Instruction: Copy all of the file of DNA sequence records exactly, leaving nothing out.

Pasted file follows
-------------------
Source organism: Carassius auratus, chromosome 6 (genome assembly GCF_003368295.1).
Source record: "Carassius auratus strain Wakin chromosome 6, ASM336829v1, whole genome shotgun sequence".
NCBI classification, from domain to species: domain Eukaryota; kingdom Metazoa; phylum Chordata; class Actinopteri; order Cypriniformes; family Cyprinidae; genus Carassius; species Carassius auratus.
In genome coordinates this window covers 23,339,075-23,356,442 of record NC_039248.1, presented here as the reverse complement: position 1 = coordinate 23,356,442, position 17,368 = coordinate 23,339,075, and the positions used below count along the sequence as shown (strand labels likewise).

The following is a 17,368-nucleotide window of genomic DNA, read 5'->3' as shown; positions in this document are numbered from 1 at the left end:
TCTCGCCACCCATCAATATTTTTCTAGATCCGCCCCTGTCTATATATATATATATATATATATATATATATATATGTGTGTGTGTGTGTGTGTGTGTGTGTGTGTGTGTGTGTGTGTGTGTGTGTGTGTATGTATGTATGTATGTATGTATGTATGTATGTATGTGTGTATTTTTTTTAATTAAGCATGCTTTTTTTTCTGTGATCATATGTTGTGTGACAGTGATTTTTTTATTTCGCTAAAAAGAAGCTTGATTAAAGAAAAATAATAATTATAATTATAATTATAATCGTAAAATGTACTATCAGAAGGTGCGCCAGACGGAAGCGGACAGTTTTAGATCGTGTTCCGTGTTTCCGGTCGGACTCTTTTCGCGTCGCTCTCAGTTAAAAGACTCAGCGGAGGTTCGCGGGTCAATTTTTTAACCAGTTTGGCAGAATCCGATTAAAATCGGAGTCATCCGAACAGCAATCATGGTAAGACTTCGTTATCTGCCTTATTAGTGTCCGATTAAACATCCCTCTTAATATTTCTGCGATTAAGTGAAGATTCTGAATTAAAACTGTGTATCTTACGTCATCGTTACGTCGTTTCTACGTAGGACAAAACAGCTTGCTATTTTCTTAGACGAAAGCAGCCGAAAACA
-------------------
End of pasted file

Source organism: Carassius auratus, chromosome 6 (genome assembly GCF_003368295.1).
Source record: "Carassius auratus strain Wakin chromosome 6, ASM336829v1, whole genome shotgun sequence".
NCBI classification, from domain to species: domain Eukaryota; kingdom Metazoa; phylum Chordata; class Actinopteri; order Cypriniformes; family Cyprinidae; genus Carassius; species Carassius auratus.
In genome coordinates this window covers 23,339,075-23,356,442 of record NC_039248.1, presented here as the reverse complement: position 1 = coordinate 23,356,442, position 17,368 = coordinate 23,339,075, and the positions used below count along the sequence as shown (strand labels likewise).

The following is a 17,368-nucleotide window of genomic DNA, read 5'->3' as shown; positions in this document are numbered from 1 at the left end:
TCTCGCCACCCATCAATATTTTTCTAGATCCGCCCCTGTCTATATATATATATATATATATATATATATATATATGTGTGTGTGTGTGTGTGTGTGTGTGTGTGTGTGTGTGTGTGTGTGTGTGTGTGTATGTATGTATGTATGTATGTATGTATGTATGTATGTGTGTATTTTTTTTAATTAAGCATGCTTTTTTTTCTGTGATCATATGTTGTGTGACAGTGATTTTTTTATTTCGCTAAAAAGAAGCTTGATTAAAGAAAAATAATAATTATAATTATAATTATAATCGTAAAATGTACTATCAGAAGGTGCGCCAGACGGAAGCGGACAGTTTTAGATCGTGTTCCGTGTTTCCGGTCGGACTCTTTTCGCGTCGCTCTCAGTTAAAAGACTCAGCGGAGGTTCGCGGGTCAATTTTTTAACCAGTTTGGCAGAATCCGATTAAAATCGGAGTCATCCGAACAGCAATCATGGTAAGACTTCGTTATCTGCCTTATTAGTGTCCGATTAAACATCCCTCTTAATATTTCTGCGATTAAGTGAAGATTCTGAATTAAAACTGTGTATCTTACGTCATCGTTACGTCGTTTCTACGTAGGACAAAACAGCTTGCTATTTTCTTAGACGAAAGCAGCCGAAAACA